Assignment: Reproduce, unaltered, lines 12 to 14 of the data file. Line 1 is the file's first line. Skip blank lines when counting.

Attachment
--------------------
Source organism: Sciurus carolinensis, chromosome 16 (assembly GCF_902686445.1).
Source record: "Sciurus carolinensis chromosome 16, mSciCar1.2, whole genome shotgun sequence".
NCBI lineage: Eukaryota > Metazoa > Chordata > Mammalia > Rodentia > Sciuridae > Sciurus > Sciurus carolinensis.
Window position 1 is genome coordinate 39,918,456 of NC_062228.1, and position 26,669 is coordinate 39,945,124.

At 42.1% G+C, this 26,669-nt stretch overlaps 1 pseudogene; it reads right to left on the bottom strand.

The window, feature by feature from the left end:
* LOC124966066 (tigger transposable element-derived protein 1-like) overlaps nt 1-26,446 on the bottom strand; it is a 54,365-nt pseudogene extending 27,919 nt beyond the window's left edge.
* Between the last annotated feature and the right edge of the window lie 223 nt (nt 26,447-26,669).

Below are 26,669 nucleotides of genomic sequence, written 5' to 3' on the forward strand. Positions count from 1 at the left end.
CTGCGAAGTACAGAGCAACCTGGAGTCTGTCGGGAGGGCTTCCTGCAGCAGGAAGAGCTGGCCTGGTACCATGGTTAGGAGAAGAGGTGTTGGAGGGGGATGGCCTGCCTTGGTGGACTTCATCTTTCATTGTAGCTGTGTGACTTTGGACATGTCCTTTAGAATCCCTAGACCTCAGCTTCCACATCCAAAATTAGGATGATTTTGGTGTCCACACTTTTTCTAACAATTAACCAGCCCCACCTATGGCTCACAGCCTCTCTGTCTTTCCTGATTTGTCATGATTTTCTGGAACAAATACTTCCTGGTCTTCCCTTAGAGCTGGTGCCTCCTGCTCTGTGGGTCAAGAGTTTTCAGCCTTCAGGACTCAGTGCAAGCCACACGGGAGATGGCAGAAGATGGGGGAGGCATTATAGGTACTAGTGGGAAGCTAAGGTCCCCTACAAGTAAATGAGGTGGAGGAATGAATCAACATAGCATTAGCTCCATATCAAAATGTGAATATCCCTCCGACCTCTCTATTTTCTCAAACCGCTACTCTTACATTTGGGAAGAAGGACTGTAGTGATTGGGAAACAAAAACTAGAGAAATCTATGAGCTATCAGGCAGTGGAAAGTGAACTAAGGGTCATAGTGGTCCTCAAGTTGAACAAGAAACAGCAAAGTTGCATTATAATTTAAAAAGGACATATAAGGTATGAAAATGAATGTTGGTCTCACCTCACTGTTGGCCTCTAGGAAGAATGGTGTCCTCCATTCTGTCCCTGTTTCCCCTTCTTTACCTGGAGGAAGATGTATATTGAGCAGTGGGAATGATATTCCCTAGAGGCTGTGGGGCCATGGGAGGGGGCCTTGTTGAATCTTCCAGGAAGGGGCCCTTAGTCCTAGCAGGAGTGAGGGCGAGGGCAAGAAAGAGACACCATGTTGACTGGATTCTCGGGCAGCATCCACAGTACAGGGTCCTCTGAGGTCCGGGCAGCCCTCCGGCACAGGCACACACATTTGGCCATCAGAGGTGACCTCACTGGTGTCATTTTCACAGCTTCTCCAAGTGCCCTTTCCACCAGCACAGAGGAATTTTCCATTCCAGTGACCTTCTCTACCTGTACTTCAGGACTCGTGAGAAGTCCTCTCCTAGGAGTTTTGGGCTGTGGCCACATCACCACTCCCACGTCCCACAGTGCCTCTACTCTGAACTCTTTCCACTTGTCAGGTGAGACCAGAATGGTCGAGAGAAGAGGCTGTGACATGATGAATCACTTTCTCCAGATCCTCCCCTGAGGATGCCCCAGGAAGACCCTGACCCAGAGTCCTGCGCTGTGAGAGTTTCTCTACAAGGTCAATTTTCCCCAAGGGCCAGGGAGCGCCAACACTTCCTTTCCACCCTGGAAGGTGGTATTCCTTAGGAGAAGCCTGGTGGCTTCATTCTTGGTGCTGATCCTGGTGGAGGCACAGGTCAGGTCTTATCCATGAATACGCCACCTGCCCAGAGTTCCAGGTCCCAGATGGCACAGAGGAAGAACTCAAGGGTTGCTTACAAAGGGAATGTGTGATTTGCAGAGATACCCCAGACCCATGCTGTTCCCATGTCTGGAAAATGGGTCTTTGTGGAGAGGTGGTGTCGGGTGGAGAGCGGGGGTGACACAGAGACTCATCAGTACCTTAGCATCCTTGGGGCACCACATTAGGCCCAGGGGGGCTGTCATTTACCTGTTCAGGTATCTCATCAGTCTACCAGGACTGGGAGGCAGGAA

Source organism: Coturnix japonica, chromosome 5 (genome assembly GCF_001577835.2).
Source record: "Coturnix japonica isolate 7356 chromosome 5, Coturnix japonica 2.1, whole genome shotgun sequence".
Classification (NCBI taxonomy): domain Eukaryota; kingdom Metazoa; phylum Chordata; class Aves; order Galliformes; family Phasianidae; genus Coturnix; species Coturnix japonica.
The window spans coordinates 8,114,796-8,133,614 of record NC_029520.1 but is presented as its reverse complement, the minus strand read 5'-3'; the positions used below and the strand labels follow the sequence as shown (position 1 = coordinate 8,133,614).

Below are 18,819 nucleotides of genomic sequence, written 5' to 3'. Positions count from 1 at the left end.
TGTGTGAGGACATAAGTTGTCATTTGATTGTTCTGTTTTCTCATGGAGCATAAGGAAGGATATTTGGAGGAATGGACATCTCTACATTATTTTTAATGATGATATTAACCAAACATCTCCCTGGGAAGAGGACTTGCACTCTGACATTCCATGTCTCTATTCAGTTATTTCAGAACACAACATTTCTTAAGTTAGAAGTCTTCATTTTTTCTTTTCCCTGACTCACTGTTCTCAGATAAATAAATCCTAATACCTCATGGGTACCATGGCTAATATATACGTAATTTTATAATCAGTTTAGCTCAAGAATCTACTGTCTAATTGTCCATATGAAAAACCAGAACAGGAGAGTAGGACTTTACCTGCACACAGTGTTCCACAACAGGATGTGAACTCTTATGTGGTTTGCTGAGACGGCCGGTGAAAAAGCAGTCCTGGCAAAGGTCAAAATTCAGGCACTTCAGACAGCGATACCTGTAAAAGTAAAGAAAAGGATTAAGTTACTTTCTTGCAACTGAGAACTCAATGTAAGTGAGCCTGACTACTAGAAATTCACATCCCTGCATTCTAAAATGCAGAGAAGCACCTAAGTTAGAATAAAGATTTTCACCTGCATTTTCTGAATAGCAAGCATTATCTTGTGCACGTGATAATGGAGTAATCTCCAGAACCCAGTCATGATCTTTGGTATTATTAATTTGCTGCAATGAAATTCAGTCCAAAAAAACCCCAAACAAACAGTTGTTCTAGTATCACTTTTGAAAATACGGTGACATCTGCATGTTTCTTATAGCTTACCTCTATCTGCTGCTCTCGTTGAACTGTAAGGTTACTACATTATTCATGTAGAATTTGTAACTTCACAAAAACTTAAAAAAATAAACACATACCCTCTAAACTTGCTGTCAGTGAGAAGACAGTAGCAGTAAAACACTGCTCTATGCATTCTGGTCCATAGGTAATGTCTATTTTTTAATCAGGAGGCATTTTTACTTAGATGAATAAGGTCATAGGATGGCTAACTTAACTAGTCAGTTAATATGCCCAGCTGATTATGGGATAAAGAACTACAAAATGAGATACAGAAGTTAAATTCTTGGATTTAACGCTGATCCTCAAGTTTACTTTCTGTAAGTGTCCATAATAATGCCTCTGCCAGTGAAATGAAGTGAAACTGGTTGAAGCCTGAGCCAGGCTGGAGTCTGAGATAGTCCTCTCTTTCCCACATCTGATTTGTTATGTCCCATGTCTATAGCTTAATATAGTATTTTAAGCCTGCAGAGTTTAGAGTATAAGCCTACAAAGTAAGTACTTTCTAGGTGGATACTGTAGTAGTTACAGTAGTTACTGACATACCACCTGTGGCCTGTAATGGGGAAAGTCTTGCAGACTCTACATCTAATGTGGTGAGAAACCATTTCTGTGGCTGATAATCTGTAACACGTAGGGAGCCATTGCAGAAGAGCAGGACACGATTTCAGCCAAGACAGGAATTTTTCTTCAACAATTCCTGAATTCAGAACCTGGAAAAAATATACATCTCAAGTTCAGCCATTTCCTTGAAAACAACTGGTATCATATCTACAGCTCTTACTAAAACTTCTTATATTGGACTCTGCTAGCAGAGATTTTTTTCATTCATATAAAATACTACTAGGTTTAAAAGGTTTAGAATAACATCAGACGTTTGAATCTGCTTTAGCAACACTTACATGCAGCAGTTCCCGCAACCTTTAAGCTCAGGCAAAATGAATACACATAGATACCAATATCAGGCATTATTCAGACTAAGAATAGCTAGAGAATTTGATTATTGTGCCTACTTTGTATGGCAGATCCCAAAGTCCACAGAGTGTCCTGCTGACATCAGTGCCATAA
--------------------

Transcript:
Source record: "Coturnix japonica isolate 7356 chromosome 5, Coturnix japonica 2.1, whole genome shotgun sequence".
Classification (NCBI taxonomy): domain Eukaryota; kingdom Metazoa; phylum Chordata; class Aves; order Galliformes; family Phasianidae; genus Coturnix; species Coturnix japonica.
The window spans coordinates 8,114,796-8,133,614 of record NC_029520.1 but is presented as its reverse complement, the minus strand read 5'-3'; the positions used below and the strand labels follow the sequence as shown (position 1 = coordinate 8,133,614).